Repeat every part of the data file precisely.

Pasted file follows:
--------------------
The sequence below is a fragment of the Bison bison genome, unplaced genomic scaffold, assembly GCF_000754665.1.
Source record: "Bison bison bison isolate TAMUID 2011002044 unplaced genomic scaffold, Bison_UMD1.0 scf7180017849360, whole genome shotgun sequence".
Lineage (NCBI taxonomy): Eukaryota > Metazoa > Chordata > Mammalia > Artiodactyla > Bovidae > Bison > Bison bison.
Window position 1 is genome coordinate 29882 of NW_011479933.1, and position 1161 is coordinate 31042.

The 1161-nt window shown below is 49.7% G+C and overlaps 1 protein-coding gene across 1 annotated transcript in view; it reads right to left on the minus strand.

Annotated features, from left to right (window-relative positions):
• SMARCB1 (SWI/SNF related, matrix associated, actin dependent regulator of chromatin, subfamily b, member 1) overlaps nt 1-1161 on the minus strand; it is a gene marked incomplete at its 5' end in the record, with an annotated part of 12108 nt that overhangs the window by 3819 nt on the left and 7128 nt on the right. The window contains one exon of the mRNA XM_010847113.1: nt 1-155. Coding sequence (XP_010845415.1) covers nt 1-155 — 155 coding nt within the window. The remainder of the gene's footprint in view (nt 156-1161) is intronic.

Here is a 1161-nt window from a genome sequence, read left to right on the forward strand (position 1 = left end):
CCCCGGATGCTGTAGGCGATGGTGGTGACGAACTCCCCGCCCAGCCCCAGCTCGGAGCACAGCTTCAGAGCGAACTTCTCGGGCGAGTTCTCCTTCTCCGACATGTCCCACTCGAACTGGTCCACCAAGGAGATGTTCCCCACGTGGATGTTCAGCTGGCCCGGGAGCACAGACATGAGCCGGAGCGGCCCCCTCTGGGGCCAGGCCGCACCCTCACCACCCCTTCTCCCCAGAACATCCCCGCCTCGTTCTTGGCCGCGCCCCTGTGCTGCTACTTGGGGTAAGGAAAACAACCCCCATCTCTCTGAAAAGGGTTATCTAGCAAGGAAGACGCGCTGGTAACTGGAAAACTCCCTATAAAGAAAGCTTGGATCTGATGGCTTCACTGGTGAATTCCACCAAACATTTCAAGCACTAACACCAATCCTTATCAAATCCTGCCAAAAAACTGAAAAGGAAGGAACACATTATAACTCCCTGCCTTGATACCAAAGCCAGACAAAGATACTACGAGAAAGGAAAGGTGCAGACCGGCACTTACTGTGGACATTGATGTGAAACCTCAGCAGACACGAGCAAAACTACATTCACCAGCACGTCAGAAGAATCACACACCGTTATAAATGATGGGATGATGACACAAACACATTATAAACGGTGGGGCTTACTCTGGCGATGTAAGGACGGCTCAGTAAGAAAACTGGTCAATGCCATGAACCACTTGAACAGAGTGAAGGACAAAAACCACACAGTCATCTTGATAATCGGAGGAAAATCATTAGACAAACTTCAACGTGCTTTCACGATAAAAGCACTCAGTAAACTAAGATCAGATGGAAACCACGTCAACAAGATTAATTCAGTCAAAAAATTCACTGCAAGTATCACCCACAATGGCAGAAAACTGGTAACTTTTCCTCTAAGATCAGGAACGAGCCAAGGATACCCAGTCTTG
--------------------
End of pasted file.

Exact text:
The sequence below is a fragment of the Bison bison genome, unplaced genomic scaffold, assembly GCF_000754665.1.
Source record: "Bison bison bison isolate TAMUID 2011002044 unplaced genomic scaffold, Bison_UMD1.0 scf7180017849360, whole genome shotgun sequence".
Lineage (NCBI taxonomy): Eukaryota > Metazoa > Chordata > Mammalia > Artiodactyla > Bovidae > Bison > Bison bison.
Window position 1 is genome coordinate 29882 of NW_011479933.1, and position 1161 is coordinate 31042.

The 1161-nt window shown below is 49.7% G+C and overlaps 1 protein-coding gene across 1 annotated transcript in view; it reads right to left on the minus strand.

Annotated features, from left to right (window-relative positions):
• SMARCB1 (SWI/SNF related, matrix associated, actin dependent regulator of chromatin, subfamily b, member 1) overlaps nt 1-1161 on the minus strand; it is a gene marked incomplete at its 5' end in the record, with an annotated part of 12108 nt that overhangs the window by 3819 nt on the left and 7128 nt on the right. The window contains one exon of the mRNA XM_010847113.1: nt 1-155. Coding sequence (XP_010845415.1) covers nt 1-155 — 155 coding nt within the window. The remainder of the gene's footprint in view (nt 156-1161) is intronic.

Here is a 1161-nt window from a genome sequence, read left to right on the forward strand (position 1 = left end):
CCCCGGATGCTGTAGGCGATGGTGGTGACGAACTCCCCGCCCAGCCCCAGCTCGGAGCACAGCTTCAGAGCGAACTTCTCGGGCGAGTTCTCCTTCTCCGACATGTCCCACTCGAACTGGTCCACCAAGGAGATGTTCCCCACGTGGATGTTCAGCTGGCCCGGGAGCACAGACATGAGCCGGAGCGGCCCCCTCTGGGGCCAGGCCGCACCCTCACCACCCCTTCTCCCCAGAACATCCCCGCCTCGTTCTTGGCCGCGCCCCTGTGCTGCTACTTGGGGTAAGGAAAACAACCCCCATCTCTCTGAAAAGGGTTATCTAGCAAGGAAGACGCGCTGGTAACTGGAAAACTCCCTATAAAGAAAGCTTGGATCTGATGGCTTCACTGGTGAATTCCACCAAACATTTCAAGCACTAACACCAATCCTTATCAAATCCTGCCAAAAAACTGAAAAGGAAGGAACACATTATAACTCCCTGCCTTGATACCAAAGCCAGACAAAGATACTACGAGAAAGGAAAGGTGCAGACCGGCACTTACTGTGGACATTGATGTGAAACCTCAGCAGACACGAGCAAAACTACATTCACCAGCACGTCAGAAGAATCACACACCGTTATAAATGATGGGATGATGACACAAACACATTATAAACGGTGGGGCTTACTCTGGCGATGTAAGGACGGCTCAGTAAGAAAACTGGTCAATGCCATGAACCACTTGAACAGAGTGAAGGACAAAAACCACACAGTCATCTTGATAATCGGAGGAAAATCATTAGACAAACTTCAACGTGCTTTCACGATAAAAGCACTCAGTAAACTAAGATCAGATGGAAACCACGTCAACAAGATTAATTCAGTCAAAAAATTCACTGCAAGTATCACCCACAATGGCAGAAAACTGGTAACTTTTCCTCTAAGATCAGGAACGAGCCAAGGATACCCAGTCTTG